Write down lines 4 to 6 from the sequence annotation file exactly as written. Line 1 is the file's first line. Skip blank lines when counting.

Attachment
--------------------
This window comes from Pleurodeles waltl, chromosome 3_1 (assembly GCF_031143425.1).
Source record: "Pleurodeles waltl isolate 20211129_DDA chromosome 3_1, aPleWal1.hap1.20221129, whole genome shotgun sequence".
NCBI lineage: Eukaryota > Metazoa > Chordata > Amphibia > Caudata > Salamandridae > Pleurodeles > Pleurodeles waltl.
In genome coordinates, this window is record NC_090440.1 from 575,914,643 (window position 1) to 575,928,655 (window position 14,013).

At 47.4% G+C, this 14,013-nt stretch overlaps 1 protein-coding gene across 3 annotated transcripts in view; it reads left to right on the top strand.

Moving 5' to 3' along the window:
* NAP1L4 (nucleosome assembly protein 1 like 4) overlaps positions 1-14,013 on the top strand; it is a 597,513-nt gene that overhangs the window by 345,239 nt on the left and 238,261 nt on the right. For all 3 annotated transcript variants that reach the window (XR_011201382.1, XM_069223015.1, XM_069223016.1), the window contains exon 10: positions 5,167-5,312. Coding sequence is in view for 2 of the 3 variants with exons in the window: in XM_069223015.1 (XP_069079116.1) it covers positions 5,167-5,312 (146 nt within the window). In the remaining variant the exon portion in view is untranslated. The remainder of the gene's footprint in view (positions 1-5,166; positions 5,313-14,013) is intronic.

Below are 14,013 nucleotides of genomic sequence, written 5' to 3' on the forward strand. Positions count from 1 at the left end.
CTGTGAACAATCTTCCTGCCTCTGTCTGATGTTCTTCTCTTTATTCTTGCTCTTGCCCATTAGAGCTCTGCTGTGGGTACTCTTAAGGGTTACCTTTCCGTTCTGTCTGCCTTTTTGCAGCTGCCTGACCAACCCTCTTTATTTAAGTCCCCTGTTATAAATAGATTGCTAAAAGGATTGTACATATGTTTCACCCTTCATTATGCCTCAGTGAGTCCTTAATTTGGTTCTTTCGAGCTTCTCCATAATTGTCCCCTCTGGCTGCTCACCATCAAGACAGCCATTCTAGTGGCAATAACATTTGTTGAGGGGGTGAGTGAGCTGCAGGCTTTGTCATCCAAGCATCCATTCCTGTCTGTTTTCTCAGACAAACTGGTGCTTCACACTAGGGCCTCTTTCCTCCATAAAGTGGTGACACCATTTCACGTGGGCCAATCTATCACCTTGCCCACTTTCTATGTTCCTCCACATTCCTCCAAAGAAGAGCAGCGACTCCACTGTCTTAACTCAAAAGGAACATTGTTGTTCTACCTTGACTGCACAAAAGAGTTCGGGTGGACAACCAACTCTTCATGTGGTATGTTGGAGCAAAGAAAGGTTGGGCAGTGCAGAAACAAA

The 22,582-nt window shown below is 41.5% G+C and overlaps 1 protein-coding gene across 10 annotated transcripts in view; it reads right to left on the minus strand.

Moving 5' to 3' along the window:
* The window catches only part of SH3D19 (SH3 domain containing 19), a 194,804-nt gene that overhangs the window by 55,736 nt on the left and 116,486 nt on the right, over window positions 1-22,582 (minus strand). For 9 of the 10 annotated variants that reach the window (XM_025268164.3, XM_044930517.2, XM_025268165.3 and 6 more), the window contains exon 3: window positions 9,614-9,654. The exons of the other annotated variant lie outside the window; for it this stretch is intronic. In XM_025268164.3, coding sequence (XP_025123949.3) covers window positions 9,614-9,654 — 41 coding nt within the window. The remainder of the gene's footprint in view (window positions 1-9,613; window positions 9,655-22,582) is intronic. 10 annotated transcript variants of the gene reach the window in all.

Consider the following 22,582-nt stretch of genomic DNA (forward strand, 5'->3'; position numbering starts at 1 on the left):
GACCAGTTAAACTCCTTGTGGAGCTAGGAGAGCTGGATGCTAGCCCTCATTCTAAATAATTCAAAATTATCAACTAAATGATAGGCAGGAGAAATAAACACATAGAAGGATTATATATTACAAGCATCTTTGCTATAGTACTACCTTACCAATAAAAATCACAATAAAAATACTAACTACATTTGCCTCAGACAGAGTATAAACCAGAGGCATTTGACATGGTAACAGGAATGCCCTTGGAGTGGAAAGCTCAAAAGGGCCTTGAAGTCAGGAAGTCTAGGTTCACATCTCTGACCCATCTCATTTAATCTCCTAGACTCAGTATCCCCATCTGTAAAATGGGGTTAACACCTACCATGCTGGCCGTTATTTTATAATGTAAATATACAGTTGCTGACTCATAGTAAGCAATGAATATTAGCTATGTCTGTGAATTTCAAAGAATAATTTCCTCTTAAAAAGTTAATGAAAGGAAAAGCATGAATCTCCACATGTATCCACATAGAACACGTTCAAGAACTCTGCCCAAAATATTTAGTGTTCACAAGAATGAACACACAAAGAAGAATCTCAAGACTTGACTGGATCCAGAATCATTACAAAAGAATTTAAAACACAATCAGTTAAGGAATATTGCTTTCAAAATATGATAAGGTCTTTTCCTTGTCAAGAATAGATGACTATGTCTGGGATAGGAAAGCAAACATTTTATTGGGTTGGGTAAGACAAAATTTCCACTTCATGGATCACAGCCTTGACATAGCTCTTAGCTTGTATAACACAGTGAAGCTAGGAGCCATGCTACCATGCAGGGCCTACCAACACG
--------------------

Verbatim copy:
In genome coordinates, this window is record NC_090440.1 from 575,914,643 (window position 1) to 575,928,655 (window position 14,013).

At 47.4% G+C, this 14,013-nt stretch overlaps 1 protein-coding gene across 3 annotated transcripts in view; it reads left to right on the top strand.

Moving 5' to 3' along the window: